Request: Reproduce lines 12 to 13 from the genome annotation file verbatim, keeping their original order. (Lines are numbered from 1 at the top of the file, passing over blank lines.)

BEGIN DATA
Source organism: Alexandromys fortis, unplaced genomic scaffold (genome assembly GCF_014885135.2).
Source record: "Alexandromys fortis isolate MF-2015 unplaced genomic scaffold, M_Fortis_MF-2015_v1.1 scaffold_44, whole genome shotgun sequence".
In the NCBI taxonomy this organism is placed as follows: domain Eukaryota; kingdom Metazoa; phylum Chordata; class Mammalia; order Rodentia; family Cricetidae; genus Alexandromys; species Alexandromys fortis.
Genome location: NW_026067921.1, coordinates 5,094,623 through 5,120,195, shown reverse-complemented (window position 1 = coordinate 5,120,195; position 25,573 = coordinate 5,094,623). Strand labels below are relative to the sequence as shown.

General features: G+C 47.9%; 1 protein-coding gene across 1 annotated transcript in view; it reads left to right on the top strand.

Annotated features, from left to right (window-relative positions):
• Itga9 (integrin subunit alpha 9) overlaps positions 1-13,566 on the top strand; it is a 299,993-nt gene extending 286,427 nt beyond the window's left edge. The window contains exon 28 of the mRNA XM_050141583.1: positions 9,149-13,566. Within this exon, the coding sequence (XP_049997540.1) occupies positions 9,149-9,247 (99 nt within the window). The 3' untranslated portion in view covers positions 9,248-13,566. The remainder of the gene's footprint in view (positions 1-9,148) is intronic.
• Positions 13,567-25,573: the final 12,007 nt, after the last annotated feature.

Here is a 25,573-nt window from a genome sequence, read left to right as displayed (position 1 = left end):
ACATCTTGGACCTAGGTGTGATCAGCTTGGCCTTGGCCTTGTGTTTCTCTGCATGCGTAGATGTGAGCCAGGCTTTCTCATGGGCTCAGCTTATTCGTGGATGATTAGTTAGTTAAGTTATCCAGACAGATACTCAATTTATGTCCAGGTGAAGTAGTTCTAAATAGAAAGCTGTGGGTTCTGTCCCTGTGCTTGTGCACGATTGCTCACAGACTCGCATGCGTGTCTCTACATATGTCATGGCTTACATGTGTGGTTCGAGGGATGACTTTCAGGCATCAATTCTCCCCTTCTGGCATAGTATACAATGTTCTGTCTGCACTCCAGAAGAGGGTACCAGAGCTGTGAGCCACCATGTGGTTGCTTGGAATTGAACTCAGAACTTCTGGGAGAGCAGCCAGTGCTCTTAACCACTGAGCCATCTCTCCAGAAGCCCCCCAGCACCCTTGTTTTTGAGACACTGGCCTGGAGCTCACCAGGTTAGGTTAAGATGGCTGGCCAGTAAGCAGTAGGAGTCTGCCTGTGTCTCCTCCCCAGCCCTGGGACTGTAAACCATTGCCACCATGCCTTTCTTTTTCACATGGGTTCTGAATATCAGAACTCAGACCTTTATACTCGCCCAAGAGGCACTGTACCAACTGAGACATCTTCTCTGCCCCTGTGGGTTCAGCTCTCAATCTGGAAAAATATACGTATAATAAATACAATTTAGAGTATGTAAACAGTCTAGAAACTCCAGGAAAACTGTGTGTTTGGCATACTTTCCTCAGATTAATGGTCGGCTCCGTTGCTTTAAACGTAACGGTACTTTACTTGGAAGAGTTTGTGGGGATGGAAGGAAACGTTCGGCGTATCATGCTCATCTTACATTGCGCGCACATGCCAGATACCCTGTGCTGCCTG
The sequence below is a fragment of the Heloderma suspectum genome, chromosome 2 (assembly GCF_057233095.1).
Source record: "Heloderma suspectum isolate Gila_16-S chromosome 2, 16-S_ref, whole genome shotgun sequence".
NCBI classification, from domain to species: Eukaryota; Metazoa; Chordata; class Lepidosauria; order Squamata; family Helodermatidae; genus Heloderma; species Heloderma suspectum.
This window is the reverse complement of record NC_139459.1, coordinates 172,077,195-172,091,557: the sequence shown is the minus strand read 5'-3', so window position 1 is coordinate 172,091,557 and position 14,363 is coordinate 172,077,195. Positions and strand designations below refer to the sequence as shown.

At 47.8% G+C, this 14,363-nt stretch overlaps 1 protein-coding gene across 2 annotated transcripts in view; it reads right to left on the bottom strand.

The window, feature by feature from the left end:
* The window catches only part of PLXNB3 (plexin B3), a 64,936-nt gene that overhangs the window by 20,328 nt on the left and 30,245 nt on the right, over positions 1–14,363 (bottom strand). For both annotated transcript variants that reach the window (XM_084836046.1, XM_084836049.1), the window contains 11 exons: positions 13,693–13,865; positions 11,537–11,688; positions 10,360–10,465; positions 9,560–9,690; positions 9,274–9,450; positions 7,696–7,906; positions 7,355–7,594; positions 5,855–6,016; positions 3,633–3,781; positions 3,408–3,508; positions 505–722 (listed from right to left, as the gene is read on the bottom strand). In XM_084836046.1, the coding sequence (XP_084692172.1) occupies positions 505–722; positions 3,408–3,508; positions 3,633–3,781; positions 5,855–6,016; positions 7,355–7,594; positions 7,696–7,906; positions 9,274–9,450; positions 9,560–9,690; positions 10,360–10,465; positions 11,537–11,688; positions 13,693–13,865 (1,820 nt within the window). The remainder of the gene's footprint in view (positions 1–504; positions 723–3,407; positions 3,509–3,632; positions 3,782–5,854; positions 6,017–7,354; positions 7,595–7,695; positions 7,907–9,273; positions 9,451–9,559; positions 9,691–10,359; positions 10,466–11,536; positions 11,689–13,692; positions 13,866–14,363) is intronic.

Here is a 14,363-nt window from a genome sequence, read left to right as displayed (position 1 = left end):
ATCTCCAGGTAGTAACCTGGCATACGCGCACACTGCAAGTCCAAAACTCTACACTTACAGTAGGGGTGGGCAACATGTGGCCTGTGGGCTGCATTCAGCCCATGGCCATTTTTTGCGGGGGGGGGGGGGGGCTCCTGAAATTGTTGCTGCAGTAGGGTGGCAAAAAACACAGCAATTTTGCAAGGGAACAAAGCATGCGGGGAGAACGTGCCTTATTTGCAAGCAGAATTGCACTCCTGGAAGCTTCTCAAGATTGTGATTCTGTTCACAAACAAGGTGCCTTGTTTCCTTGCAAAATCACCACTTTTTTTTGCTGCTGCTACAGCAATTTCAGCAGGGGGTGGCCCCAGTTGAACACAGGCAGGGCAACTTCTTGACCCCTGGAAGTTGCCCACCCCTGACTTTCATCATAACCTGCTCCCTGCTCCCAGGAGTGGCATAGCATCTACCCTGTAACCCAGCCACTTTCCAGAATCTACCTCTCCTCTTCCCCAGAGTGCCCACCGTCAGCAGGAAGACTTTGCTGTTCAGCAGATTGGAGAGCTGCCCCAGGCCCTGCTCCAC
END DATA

Source record: "Heloderma suspectum isolate Gila_16-S chromosome 2, 16-S_ref, whole genome shotgun sequence".
NCBI classification, from domain to species: Eukaryota; Metazoa; Chordata; class Lepidosauria; order Squamata; family Helodermatidae; genus Heloderma; species Heloderma suspectum.